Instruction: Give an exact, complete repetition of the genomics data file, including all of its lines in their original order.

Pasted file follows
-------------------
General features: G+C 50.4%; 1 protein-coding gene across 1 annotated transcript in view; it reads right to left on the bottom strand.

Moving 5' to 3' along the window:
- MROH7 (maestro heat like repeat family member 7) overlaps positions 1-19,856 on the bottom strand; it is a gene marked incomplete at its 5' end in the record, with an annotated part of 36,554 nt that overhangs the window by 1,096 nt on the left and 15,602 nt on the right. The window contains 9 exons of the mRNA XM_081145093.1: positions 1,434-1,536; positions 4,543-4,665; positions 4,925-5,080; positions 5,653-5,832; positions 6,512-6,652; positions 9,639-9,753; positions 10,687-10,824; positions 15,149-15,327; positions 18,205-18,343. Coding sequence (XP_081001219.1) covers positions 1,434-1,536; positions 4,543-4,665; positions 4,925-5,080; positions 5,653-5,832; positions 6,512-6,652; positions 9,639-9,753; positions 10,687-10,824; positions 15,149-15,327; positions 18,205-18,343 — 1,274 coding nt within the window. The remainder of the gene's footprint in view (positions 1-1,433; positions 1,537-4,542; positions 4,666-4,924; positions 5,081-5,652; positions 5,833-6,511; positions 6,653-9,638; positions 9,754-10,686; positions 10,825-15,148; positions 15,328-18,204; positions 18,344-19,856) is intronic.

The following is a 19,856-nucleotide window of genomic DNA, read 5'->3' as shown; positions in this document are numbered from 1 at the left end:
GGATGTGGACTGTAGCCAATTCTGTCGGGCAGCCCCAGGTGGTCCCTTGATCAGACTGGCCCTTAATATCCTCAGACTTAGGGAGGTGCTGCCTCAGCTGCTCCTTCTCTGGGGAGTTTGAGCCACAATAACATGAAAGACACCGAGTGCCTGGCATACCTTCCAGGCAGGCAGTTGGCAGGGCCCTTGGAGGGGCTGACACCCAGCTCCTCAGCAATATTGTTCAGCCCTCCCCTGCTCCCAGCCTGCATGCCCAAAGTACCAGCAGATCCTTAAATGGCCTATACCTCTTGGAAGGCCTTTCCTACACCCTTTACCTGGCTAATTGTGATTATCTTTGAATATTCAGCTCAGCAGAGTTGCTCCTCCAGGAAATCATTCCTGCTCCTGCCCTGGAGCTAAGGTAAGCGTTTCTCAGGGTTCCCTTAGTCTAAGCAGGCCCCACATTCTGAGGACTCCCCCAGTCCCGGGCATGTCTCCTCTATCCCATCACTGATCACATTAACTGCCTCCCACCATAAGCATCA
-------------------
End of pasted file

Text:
General features: G+C 50.4%; 1 protein-coding gene across 1 annotated transcript in view; it reads right to left on the bottom strand.

Moving 5' to 3' along the window:
- MROH7 (maestro heat like repeat family member 7) overlaps positions 1-19,856 on the bottom strand; it is a gene marked incomplete at its 5' end in the record, with an annotated part of 36,554 nt that overhangs the window by 1,096 nt on the left and 15,602 nt on the right. The window contains 9 exons of the mRNA XM_081145093.1: positions 1,434-1,536; positions 4,543-4,665; positions 4,925-5,080; positions 5,653-5,832; positions 6,512-6,652; positions 9,639-9,753; positions 10,687-10,824; positions 15,149-15,327; positions 18,205-18,343. Coding sequence (XP_081001219.1) covers positions 1,434-1,536; positions 4,543-4,665; positions 4,925-5,080; positions 5,653-5,832; positions 6,512-6,652; positions 9,639-9,753; positions 10,687-10,824; positions 15,149-15,327; positions 18,205-18,343 — 1,274 coding nt within the window. The remainder of the gene's footprint in view (positions 1-1,433; positions 1,537-4,542; positions 4,666-4,924; positions 5,081-5,652; positions 5,833-6,511; positions 6,653-9,638; positions 9,754-10,686; positions 10,825-15,148; positions 15,328-18,204; positions 18,344-19,856) is intronic.

The following is a 19,856-nucleotide window of genomic DNA, read 5'->3' as shown; positions in this document are numbered from 1 at the left end:
GGATGTGGACTGTAGCCAATTCTGTCGGGCAGCCCCAGGTGGTCCCTTGATCAGACTGGCCCTTAATATCCTCAGACTTAGGGAGGTGCTGCCTCAGCTGCTCCTTCTCTGGGGAGTTTGAGCCACAATAACATGAAAGACACCGAGTGCCTGGCATACCTTCCAGGCAGGCAGTTGGCAGGGCCCTTGGAGGGGCTGACACCCAGCTCCTCAGCAATATTGTTCAGCCCTCCCCTGCTCCCAGCCTGCATGCCCAAAGTACCAGCAGATCCTTAAATGGCCTATACCTCTTGGAAGGCCTTTCCTACACCCTTTACCTGGCTAATTGTGATTATCTTTGAATATTCAGCTCAGCAGAGTTGCTCCTCCAGGAAATCATTCCTGCTCCTGCCCTGGAGCTAAGGTAAGCGTTTCTCAGGGTTCCCTTAGTCTAAGCAGGCCCCACATTCTGAGGACTCCCCCAGTCCCGGGCATGTCTCCTCTATCCCATCACTGATCACATTAACTGCCTCCCACCATAAGCATCA